Tuesday, April 21, 2020

Strangers Among Us

The Woman in the Yellow Hat first appeared on a Saturday morning in the early days of The Great Sequester.

I spotted her from our dining room window, striding purposefully around the cul-de-sac. After lunch I ran some errands and drove by her, arms pumping briskly as she ascended a hill about a mile from our house. I passed her along a different street on my return an hour later. As the sun descended behind the tree tops, she appeared again cruising around the cul-de-sac without any apparent loss of stride.

I see The Woman in the Yellow Hat regularly now, though never as frequently on a single day. Usually she’s walking, once in a while jogging. At all times, she’s wearing that ballcap — a glowing lemon beacon -- and not a trace of the exhaustion I feel just thinking about her seemingly perpetual motion.

She’s part of the new cast of characters in my life. COVID-19 may be keeping people home and out of their cars but not in the house or off the roads off my neck of the burbs. Where in the past my dog and I, on our twice daily rambles, would only fleetingly see folks as they whizzed by at some rate well above the posted limit, now we are having to cross the street to safely and politely avoid the increase in casual strollers and side-street athletes.

They pop up like weeds through the asphalt cracks whenever the sun shines brilliantly or the temps tick above 60. There’s The Woman in Harry Carey’s Eyewear. The People Talking Too Loudly on Cell Phones. The Ladies with the Constant Chatty Giggles. I’ve never seen most of them before, and I’ve walked my pets around here for nearly 16 years. Sometimes they are alone, sometimes in pairs. Sometimes, they turn out to be my actual neighbors.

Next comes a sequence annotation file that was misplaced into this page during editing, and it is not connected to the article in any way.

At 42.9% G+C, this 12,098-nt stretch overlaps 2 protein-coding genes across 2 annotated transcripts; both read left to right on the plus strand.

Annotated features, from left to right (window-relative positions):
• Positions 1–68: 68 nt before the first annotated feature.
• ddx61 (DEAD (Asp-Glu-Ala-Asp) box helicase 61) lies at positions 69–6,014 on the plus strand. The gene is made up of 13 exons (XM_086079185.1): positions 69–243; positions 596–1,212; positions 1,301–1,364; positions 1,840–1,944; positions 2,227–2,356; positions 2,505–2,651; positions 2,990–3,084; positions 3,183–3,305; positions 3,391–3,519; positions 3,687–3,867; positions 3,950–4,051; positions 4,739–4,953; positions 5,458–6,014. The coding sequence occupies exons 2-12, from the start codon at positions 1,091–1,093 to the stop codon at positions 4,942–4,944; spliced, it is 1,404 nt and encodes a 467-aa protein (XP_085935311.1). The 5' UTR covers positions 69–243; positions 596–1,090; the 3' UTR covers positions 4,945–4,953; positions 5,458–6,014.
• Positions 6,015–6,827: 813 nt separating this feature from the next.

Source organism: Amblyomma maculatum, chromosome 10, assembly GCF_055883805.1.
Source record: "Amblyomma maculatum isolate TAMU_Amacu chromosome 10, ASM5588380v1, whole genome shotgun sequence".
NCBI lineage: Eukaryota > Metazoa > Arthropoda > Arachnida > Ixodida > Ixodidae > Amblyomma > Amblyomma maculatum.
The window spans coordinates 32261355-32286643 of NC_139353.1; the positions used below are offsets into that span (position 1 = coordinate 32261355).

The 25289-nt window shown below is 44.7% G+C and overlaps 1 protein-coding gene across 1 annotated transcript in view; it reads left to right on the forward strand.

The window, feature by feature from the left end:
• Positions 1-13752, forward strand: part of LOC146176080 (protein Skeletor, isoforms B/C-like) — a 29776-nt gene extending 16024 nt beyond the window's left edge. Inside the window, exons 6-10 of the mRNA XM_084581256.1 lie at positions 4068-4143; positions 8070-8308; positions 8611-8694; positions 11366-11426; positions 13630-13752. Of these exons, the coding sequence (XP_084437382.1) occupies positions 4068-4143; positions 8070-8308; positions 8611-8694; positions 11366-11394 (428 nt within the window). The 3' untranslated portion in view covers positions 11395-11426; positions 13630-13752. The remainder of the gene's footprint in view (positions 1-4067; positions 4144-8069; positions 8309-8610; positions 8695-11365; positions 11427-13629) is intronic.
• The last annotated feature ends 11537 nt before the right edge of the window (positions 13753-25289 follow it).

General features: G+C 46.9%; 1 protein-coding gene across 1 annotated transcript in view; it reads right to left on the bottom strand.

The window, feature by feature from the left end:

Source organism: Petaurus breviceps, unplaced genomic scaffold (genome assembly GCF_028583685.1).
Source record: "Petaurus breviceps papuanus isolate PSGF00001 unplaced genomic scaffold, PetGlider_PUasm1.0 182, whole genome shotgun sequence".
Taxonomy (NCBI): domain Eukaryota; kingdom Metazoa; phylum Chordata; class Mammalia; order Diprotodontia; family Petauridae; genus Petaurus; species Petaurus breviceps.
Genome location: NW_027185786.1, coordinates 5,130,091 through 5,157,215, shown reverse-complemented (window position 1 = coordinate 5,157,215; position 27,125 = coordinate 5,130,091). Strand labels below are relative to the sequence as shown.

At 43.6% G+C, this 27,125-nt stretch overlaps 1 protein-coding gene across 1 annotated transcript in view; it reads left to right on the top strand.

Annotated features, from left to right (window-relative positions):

This was the case three weeks ago. I spotted a woman just around the corner from our house. She had two small children zipping around her on scooters, and a weariness in her eyes. We had met only twice before: at a neighbor’s holiday party shortly after she moved in a few years ago, and then days later I delivered a container of homemade eggnog to her and her husband at their doorstep. This latest appearance would prove to be just another cameo. Days later, she and her whole brood moved out of town.

Most of these new encounters consistent of a passing head nod or brief pleasantry. A few required feats of physical daring for these contagion times. One day I helped chase down two canines who took to exploring when their master didn’t leash them before opening the door. Another time I prevented a crime against my fellow walkers and the environment by handing an extra bag I had to a man whose spirited Golden Retriever had a little more in him than expected. So if I come down with the crud, tell my canine-loving family it was for a good cause.

Of course, I haven’t met or even seen all these newbies cruising our area but I know some of them by the trails they’ve left behind. Empty cigarette packs, dip tins and spent vaping cartridges appear under my feet more than usual of late as do drained nip bottles of Fireball. I guess these folks suspect the apocalypse is near, so why worry any more about health or taste.

So you can argue in circles about whether this pandemic is bringing out the best or worst in people. It’s definitely bringing out more people going around in circles through my neighborhood, for better or worse.

Photo by jurien huggins on Unsplash

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